Craft of Preaching

Turning the World Right Side Up

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Earth and North America from Space
(Creative Commons Image by Royce Bair on Flickr)


The book of Acts narrates how, in the years following the church’s birth, a small band of disciples turned the Roman world upside down (Acts 17:6) or, more precisely, right side up. Even threats and setbacks melted into opportunities as the disciples demonstrated, long before Margaret Mead’s famous saying, that a small group of thoughtful, committed people could indeed change the world.

Luke offered the story’s beginning, but he never lived to see the centuries that followed. And although Christendom has taken many ill turns since Constantine’s days, and continues to live ambivalently in history, the disciples’ first impulses of equal sharing, zeal to include, and healing have continued to inspire disciples ever since.

In light of this story, religious leaders will find fascinating insight in this recent survey by George Mason University, Climate Change in the American Christian Mind. Find the full report here, along with other reports from preceding research. Here are just a few thought-provoking tidbits:

  • A majority of American Christians of all denominations, including Catholics, Protestants, and evangelicals, now believe climate change is happening.
  • Even larger majorities of American Christians of all stripes support policies to reduce global warming, including tax rebates, renewable energy research, requiring more renewable energy from utilities, and strict carbon dioxide limits on coal-fired power plants in line with the EPA’s plan.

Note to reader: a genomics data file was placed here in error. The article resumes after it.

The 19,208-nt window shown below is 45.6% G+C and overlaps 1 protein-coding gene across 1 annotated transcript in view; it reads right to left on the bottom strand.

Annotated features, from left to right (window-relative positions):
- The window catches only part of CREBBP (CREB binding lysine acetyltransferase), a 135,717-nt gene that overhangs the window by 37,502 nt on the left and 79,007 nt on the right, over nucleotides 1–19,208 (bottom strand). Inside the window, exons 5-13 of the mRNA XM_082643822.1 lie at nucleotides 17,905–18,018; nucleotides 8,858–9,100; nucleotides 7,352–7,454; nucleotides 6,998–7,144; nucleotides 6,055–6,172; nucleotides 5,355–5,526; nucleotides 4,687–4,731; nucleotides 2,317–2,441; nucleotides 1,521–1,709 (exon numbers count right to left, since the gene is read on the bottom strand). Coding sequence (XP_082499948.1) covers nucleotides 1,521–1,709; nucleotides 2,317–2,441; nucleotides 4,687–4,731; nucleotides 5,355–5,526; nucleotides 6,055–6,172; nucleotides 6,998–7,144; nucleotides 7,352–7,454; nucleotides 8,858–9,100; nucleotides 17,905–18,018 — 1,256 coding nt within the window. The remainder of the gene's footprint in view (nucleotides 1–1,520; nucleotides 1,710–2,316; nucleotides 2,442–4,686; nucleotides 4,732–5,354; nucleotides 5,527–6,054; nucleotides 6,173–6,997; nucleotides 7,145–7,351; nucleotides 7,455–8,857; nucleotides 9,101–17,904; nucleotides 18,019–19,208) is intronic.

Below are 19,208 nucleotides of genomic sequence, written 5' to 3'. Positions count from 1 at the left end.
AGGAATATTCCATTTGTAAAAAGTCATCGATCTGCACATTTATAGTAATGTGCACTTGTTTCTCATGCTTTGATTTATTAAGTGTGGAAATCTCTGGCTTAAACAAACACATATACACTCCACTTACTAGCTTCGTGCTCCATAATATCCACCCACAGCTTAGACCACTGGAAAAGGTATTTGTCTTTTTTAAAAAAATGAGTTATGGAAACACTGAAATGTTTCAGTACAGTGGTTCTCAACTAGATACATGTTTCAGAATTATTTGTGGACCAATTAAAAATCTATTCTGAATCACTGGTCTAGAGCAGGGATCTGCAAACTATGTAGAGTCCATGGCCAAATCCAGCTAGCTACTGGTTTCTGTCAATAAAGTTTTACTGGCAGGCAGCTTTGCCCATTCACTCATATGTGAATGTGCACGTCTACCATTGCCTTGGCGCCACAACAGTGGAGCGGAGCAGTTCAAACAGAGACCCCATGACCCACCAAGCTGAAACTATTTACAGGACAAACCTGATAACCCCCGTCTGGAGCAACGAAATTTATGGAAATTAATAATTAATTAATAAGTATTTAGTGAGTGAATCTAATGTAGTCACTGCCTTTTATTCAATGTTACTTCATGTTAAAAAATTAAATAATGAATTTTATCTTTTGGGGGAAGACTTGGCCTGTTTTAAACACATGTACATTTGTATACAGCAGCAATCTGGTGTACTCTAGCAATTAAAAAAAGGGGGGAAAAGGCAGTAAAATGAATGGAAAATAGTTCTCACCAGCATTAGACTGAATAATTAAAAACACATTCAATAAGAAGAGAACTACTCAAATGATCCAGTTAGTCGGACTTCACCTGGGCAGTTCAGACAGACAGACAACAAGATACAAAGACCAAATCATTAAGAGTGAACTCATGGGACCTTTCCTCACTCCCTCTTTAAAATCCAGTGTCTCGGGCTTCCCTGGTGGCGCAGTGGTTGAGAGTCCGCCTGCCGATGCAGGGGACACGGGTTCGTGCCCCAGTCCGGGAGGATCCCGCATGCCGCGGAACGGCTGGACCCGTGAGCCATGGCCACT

• A vast majority said it is personally important to them to care for future generations, the world’s poor, and the natural environment.
  • Yet when it comes to faith, some disturbing ironies surface, suggesting Christians are not connecting the theological dots:
    • Pessimism about human nature reigns: When asked whether we can and will act to reduce global warming, by far the largest group (46%) responded that while we can, it’s unclear whether we will. The next largest group (24%) flatly said we won’t, because humans are unwilling to change behaviors. Only 6% expect humans to succeed.
    • Despite the above, and despite religion’s emphasis on repentance and behavioral change, extremely few (6%) see global warming as a religious issue or even (21%) a moral one. Most see it instead as an environmental (68%) or scientific (60%) issue -- implying relegation of action to the “experts.”
  • Nevertheless, many (4%, translating to tens of millions) said they would be very likely to participate in a September 2015 “Moral March” in Washington D.C. during Pope Francis’s visit to speak to the U.N., Congress, and President Obama about climate change, if they were asked by someone they respected.

Now is the moment for saving words. The disciples connected the dots between faith and recent events for their hearers. The prophet Ezekiel’s call transformed despairing dry bones into a powerful army. In this kairos moment we too can make the critical connection between faith and action. If tens of millions of our own stand poised to mobilize, let’s take at least one Sunday this month, just before Pope Francis’s encyclical this summer on climate change (see both Fox News and Huff Post), to welcome their doing so. Let’s speak the change Christians long to become.